1. Out of Sight, Out of Mind. Upon observation, I began to realize that my son’s pacifier use during the day was a subconscious habit. If he saw his pacifier lying around, he’d just scoop it up, put it in his mouth, and go about his business. So when he was distracted, I started hiding it where he wouldn’t easily spot it. Sure enough, he didn’t seem to notice it was missing!
  2. Crib Confinement. Once my son didn’t seem to rely on it as a crutch anymore, I instilled the rule that the pacifier never leaves the crib. We made a game out of it—he would have the pacifier in his mouth when I picked him up out of bed, but then I would say, “Hi-ya!” and he would fling it back into the crib with a big smile on his face.
  3. Paci-Free Naps. The next step was to try to get my son to take his afternoon nap without a pacifier. I have to admit I had some help with this step since my son takes most of his naps at daycare. His teacher would lay him down on his cot and pat his back until he fell asleep. It took awhile the first day, but after a few days, he was napping like a champ—no backrubs necessary!
  4. A New Bedtime Routine. The final step toward a pacifier-free lifestyle involved removing the pacifier from the bedtime routine. I made a point of letting my son pick out a different stuffed animal to snuggle with when we read bedtime stories each night. My goal was to help him find a different comfort object that didn’t go in his mouth. He eventually settled on a plush white cat that my husband and I have jokingly named Fluffy Kitty 2.

We’ve only recently transitioned to this final step, and bedtime can still be a little rocky at times, but I know there is smooth pacifier-free sailing on the horizon.



Jennifer Eckert is a supervising editor at National Geographic Learning and a freelance writer. She lives in Chicago with her husband, son, and three cats.


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5 Ways to Avoid Unsafe Toys

July 31, 2014

By Noralba Martinez

5 Tips to Avoid Unsafe Toys | Photo of a toy with a close up of the warning label that reads: Warning: Choking hazard. Small parts. Not for children under 3 years.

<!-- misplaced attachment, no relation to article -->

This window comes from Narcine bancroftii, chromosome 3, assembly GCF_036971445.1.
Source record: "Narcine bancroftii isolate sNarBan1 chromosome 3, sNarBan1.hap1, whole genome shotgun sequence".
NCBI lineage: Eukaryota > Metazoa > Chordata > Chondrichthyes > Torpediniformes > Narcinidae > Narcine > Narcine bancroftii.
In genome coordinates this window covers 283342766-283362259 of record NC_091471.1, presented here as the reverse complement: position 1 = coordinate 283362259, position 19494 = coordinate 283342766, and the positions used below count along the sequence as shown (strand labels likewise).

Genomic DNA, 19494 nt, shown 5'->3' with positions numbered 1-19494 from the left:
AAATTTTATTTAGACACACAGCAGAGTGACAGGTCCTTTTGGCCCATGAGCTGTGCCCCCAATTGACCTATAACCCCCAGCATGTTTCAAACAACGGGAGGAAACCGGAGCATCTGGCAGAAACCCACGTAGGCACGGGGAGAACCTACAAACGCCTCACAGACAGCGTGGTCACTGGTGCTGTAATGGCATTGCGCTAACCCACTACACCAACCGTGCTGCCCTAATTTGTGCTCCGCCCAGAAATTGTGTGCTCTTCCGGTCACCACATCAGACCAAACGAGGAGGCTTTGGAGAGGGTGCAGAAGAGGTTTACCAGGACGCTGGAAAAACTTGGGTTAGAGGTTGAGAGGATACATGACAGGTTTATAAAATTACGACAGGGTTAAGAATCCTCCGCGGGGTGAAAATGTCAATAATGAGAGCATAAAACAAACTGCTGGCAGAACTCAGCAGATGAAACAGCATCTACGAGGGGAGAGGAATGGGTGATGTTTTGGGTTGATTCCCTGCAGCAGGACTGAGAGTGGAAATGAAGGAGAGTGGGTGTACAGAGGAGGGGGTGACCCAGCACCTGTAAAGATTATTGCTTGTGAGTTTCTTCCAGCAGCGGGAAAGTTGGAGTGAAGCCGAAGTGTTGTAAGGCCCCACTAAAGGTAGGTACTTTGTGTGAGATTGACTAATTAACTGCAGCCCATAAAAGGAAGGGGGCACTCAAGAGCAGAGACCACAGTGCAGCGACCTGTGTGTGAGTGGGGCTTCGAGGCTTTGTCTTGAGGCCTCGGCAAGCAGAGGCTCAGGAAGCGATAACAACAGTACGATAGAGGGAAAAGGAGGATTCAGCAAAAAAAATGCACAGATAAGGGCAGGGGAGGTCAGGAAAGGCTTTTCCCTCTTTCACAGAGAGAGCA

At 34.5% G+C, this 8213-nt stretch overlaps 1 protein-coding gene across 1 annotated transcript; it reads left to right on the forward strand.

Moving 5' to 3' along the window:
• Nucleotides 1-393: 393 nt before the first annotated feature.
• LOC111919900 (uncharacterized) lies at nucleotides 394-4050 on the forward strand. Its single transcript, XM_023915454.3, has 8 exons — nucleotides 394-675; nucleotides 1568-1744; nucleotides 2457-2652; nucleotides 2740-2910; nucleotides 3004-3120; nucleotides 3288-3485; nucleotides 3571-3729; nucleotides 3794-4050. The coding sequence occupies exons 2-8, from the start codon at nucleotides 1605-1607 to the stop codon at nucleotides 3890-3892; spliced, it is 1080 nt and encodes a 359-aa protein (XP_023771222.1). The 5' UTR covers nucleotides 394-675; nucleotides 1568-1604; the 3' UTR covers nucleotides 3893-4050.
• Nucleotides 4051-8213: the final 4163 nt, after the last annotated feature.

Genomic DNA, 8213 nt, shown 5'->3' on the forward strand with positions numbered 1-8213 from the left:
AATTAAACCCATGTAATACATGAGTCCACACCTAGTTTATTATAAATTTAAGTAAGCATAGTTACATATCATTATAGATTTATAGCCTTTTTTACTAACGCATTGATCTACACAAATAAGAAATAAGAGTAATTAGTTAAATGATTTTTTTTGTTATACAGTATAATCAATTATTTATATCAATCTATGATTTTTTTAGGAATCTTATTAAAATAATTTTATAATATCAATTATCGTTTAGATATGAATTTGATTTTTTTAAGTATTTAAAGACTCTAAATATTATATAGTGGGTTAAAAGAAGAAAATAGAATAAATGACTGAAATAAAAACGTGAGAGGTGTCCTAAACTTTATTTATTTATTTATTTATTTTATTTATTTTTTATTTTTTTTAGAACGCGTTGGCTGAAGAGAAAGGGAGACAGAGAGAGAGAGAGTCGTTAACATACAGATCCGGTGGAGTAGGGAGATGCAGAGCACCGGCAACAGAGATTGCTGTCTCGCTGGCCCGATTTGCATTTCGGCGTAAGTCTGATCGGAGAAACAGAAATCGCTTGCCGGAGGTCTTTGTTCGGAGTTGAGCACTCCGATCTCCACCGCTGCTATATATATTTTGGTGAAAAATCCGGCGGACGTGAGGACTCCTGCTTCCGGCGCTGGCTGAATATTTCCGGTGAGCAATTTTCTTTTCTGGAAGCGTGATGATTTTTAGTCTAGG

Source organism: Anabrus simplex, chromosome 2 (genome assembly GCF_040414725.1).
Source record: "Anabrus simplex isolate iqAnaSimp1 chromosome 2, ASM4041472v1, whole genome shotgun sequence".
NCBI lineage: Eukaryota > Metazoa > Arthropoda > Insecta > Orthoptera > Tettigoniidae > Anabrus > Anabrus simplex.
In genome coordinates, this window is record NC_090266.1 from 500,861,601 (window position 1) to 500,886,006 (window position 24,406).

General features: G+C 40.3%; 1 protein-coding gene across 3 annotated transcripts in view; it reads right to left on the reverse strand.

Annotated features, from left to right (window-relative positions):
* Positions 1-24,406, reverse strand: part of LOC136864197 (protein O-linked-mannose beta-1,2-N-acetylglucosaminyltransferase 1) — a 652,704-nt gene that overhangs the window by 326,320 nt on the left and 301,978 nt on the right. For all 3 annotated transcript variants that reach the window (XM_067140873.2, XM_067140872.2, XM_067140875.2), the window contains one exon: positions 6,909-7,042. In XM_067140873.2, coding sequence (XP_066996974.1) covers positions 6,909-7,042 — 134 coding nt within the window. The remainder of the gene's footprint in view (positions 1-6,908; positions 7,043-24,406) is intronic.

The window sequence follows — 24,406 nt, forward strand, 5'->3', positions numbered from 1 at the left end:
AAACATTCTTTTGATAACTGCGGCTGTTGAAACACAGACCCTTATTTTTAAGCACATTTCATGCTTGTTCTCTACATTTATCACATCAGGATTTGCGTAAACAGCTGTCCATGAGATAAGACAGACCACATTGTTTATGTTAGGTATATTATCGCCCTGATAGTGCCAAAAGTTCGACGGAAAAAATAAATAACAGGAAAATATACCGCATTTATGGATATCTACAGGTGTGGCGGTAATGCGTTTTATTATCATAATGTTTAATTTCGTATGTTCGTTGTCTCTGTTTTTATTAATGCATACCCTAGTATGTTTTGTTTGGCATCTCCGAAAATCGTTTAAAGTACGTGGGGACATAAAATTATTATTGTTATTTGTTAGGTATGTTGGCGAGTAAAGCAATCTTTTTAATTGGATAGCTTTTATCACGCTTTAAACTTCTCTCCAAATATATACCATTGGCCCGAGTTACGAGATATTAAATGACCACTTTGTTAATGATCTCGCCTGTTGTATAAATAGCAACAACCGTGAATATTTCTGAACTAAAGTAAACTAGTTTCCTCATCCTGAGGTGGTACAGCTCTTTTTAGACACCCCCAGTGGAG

Buying toys is so much fun. I love to buy toys for children’s birthdays and usually stay away from gift cards or cash. While it’s fun to buy gifts, I am very careful when purchasing toys for children. There are many things to look out for when purchasing a toy. Here are five tips to avoid buying unsafe toys.

  1. Consider Age. Always look for the recommended age on the toy’s packaging. Remember that a child under three years old continues to have a tendency of putting objects in his or her mouth. Make sure that you purchase a toy that is intended for your child’s age.
  2. Look for Small Parts. Inspect the toy and see if it contains parts that can easily come off. If they are off the toy, can these parts fit through a toilet paper roll? The diameter of a toilet paper roll is similar to the mouth and esophagus of your child. The loose part is a choking hazard if it goes through the roll.
  3. Buy BPA-Free Plastic. BPA, also known as bisphenol A, is a chemical that has been used in the production of certain plastics since the 1960s. Some research experts found that exposure to BPA may cause health effects on brain development, behavior, and the prostate gland of a child, even in infants and fetuses. Look for BPA-free labels on toys you plan to buy.
  4. Avoid Batteries. Battery-operated toys are fun, but there is always a risk of shock, battery acid leakage, or choking. Make sure you inspect the toy and ensure that your child cannot get to the battery (these toys should have a safety door that requires a screwdriver to access the battery). Button batteries are smaller, more powerful (most are made of lithium), and therefore dangerous. If swallowed, they can send an electric current through the body that can cause a severe burn if not treated quickly. Try to especially avoid these batteries.
  5. Natural is Best. Look for labels that indicate organic or natural base dyes/coloring. Stay away from heavy-painted toys, toys containing glass, and fragile toys. Simple wooden blocks are still fun—kids use their imaginations and build amazing structures and stories to go with them.

Remember to consider these and other tips for finding safe toys. There are different concerns depending on the age range of the toy, so do some research before you buy.

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How can I keep my daughter healthy at school?

July 25, 2014

By YOU Program Facilitator

How can I keep my daughter healthy at school? | A parent measures cough syrup for a young child, who lays in bed.

Question: My daughter will be starting preschool in the fall as I go back to work. I’m really worried that she’s going to get sick from all the germs that other kids carry around. How can I keep her healthy?

Answer: You have a right to worry about your daughter getting sick from other kids. Some contagious illnesses and conditions are more common in larger groups than in small groups. But with a few precautionary measures, you can help prevent some of the more serious conditions.

First, make sure you vaccinate your child in accordance with the Centers for Disease Control (CDC) schedule. Children under six years old are the most vulnerable for potentially life-threatening diseases, but by ensuring your daughter has the recommended vaccines for her age, you can help prevent her from catching those diseases and spreading them to others.